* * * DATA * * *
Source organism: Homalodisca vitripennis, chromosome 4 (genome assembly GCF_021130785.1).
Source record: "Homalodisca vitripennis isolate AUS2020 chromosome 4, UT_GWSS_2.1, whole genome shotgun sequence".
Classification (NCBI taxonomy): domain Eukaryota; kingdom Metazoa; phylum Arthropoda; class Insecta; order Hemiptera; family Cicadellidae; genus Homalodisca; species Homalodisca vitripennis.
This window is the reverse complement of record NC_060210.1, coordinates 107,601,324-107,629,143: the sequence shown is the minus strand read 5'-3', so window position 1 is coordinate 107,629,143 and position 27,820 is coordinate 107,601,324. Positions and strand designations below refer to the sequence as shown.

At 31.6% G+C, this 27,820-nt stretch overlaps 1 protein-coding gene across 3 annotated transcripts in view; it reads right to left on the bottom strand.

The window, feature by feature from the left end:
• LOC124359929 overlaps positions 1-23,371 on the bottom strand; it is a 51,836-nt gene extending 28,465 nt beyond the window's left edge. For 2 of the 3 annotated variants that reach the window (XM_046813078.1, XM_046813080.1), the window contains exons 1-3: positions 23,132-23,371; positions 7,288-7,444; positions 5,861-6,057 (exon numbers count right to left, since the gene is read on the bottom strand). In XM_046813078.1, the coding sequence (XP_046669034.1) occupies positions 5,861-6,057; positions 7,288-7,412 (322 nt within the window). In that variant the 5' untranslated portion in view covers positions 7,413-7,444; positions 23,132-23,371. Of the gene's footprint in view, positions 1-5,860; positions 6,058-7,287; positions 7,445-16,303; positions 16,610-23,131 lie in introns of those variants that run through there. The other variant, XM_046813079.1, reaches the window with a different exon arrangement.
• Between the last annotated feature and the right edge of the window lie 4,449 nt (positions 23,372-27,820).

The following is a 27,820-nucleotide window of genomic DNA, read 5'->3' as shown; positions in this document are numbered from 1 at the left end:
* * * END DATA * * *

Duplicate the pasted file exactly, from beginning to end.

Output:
Source organism: Homalodisca vitripennis, chromosome 4 (genome assembly GCF_021130785.1).
Source record: "Homalodisca vitripennis isolate AUS2020 chromosome 4, UT_GWSS_2.1, whole genome shotgun sequence".
Classification (NCBI taxonomy): domain Eukaryota; kingdom Metazoa; phylum Arthropoda; class Insecta; order Hemiptera; family Cicadellidae; genus Homalodisca; species Homalodisca vitripennis.
This window is the reverse complement of record NC_060210.1, coordinates 107,601,324-107,629,143: the sequence shown is the minus strand read 5'-3', so window position 1 is coordinate 107,629,143 and position 27,820 is coordinate 107,601,324. Positions and strand designations below refer to the sequence as shown.

At 31.6% G+C, this 27,820-nt stretch overlaps 1 protein-coding gene across 3 annotated transcripts in view; it reads right to left on the bottom strand.

The window, feature by feature from the left end:
• LOC124359929 overlaps positions 1-23,371 on the bottom strand; it is a 51,836-nt gene extending 28,465 nt beyond the window's left edge. For 2 of the 3 annotated variants that reach the window (XM_046813078.1, XM_046813080.1), the window contains exons 1-3: positions 23,132-23,371; positions 7,288-7,444; positions 5,861-6,057 (exon numbers count right to left, since the gene is read on the bottom strand). In XM_046813078.1, the coding sequence (XP_046669034.1) occupies positions 5,861-6,057; positions 7,288-7,412 (322 nt within the window). In that variant the 5' untranslated portion in view covers positions 7,413-7,444; positions 23,132-23,371. Of the gene's footprint in view, positions 1-5,860; positions 6,058-7,287; positions 7,445-16,303; positions 16,610-23,131 lie in introns of those variants that run through there. The other variant, XM_046813079.1, reaches the window with a different exon arrangement.
• Between the last annotated feature and the right edge of the window lie 4,449 nt (positions 23,372-27,820).

The following is a 27,820-nucleotide window of genomic DNA, read 5'->3' as shown; positions in this document are numbered from 1 at the left end: